On Oct. 5, 2021, Netflix released “The Closer,” a 72-minute special by comedy legend Dave Chappelle. This special would close out Chappelle’s portfolio of work on the streaming service, as he proclaimed it would be one of his last for the foreseeable future. Following the release of “The Closer,” both Chappelle and Netflix received a whirlwind of backlash.
For Chappelle fans, “The Closer” was a very traditional Dave Chappelle special. He delivered a flurry of witty jokes ingrained in stories and commentary that reflected his perspective on a variety of issues, including race relations, civil rights, the MeToo movement, the LGBTQ+ community and, specifically, the trans community.
The special concluded with a powerful and impactful story about a transgender friend of his, Daphne Dorman. In his previous Netflix special, “Sticks and Stones,” he also received similar criticism from the transgender community. Chappelle told the story of how Dorman was inspired to become a comedian because of his work. The two became close friends and, because of this, Dorman claims she received harsh comments online for her support of Chappelle. At the end of “The Closer,” Chappelle reveals that Dorman had committed suicide. He felt, in part, because of the hate she had received, but he also recognized that she had struggled with her own personal issues, unrelated to any hate she received for her relationship with Chappelle.
On Rotten Tomatoes, “The Closer” received an audience score of 96% and a critic score of 38%. Despite the enthusiastic response from fans, a crisis ensued at Netflix over the special.
On Oct. 14, Netflix fired employee B. Pagels-Minor on suspicion of leaking information about how much the company paid for the special and how many viewers it reached to the press. Pagels, the senior data product manager and head of Netflix’s Trans Employee Resource Group, denies these claims, but admits that they accessed that information and shared it internally with other employees at Netflix.
Before getting fired, Pagels-Minor announced a walkout they had organized for transgender and transgender-ally employees of Netflix. Pagels-Minor has since been reinstated at Netflix, only a few days after being fired.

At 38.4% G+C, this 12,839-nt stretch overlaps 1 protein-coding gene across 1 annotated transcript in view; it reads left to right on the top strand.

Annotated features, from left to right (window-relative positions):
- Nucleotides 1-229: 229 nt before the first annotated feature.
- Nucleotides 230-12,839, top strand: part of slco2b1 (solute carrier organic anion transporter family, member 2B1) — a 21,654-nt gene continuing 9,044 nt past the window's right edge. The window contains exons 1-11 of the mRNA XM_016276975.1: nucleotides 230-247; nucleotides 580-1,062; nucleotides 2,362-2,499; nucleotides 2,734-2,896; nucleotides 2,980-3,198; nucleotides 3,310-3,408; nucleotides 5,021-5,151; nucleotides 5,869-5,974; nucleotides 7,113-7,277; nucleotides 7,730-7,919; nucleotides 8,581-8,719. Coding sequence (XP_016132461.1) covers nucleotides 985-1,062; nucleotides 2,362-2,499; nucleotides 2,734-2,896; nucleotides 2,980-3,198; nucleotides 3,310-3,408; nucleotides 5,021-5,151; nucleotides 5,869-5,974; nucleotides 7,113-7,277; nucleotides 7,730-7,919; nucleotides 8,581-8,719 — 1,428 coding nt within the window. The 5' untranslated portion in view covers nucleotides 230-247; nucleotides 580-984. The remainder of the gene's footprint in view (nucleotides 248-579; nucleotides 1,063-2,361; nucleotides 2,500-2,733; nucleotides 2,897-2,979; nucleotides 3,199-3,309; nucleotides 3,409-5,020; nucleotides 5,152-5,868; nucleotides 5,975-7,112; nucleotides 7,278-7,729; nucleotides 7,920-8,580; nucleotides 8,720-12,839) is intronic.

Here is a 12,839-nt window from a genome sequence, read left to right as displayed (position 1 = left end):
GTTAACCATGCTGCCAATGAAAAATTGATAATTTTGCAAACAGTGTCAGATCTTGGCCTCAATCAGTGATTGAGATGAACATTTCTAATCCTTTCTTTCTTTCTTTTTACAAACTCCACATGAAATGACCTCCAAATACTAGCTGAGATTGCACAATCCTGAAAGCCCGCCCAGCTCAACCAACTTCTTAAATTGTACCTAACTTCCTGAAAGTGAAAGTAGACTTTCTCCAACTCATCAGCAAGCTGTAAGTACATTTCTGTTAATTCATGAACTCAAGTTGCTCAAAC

On Oct. 20, Netflix employees staged a walkout in protest of the company releasing and defending the special. The backlash and criticism were mainly centered around Chappelle’s comments on transgender people and the LGBTQ+ community.
In the special, he made jokes claiming “gender is a fact” and that he was “team TERF,” or a trans-exclusionary radical feminist. The term is used primarily by transgender activists to describe feminists who do not support transgender activism. With the protest, they had a list of demands for Netflix CEOs Ted Sarandos and Reed Hastings, including funding for trans and non-binary content, the recruitment of more trans and non-binary employees and to “Acknowledge the harm, and Netflix’s responsibility for this harm, from transphobic content, and, in particular, harm to the Black trans community.”
A small group of counter-protesters arrived at the walkout in support of Chappelle on Oct. 20. They held signs and chanted things like, “We like Dave” and “Jokes are funny.” One counter-protester had his sign torn up and was left with nothing but the stick it was mounted on. Trans activist protesters claimed he held a weapon and demanded he be removed.
The co-CEO of Netflix, Ted Sarandos, released two statements.
The first was a memo sent to the employees of Netflix. In the memo, he stated that the content fell within the company’s stance on “artistic expression” and that they would not be removing it or adding disclaimers before the special. In the second statement, Sarandos stated that he “screwed up” in regards to how he handled the issue internally and should have addressed the feelings of the employees rather than going straight to rationales.
Sarandos stated, “…those emails lacked humanity, in which I like to and I do generally communicate with our teams.” However, he stands by his decision to keep the special on the platform. Since the protest, he has not made a statement on it, but has said he “respects the decision” of his employees to walk out.
Dave Chappelle, amid touring in Europe, has come out and stated he is willing to meet with the employees to discuss the grievances they had with his work. As this story is still ongoing and developing, the employee activists have not yet responded.
Other big-name comedians, such as John Stewart and Bill Maher, have come out in support of “The Closer.” Stewart, a long-time friend of Dave says “He’s one of my favorite people on the planet” and that the “intention is never hurtful.” However, other comedians like Hannah Gadsby came out and denounced co-CEO Ted Sarandos and Dave Chappelle.
“You didn’t pay me nearly enough to deal with the real-world consequences of the hate speech dog whistling you refuse to acknowledge, Ted,” Gadsby said in a social media post.
At the time of writing this article, “The Closer” remains on Netflix unaltered. The future of comedy on Netflix and other streaming platforms is still up in the air as the controversy sees little signs of settling.
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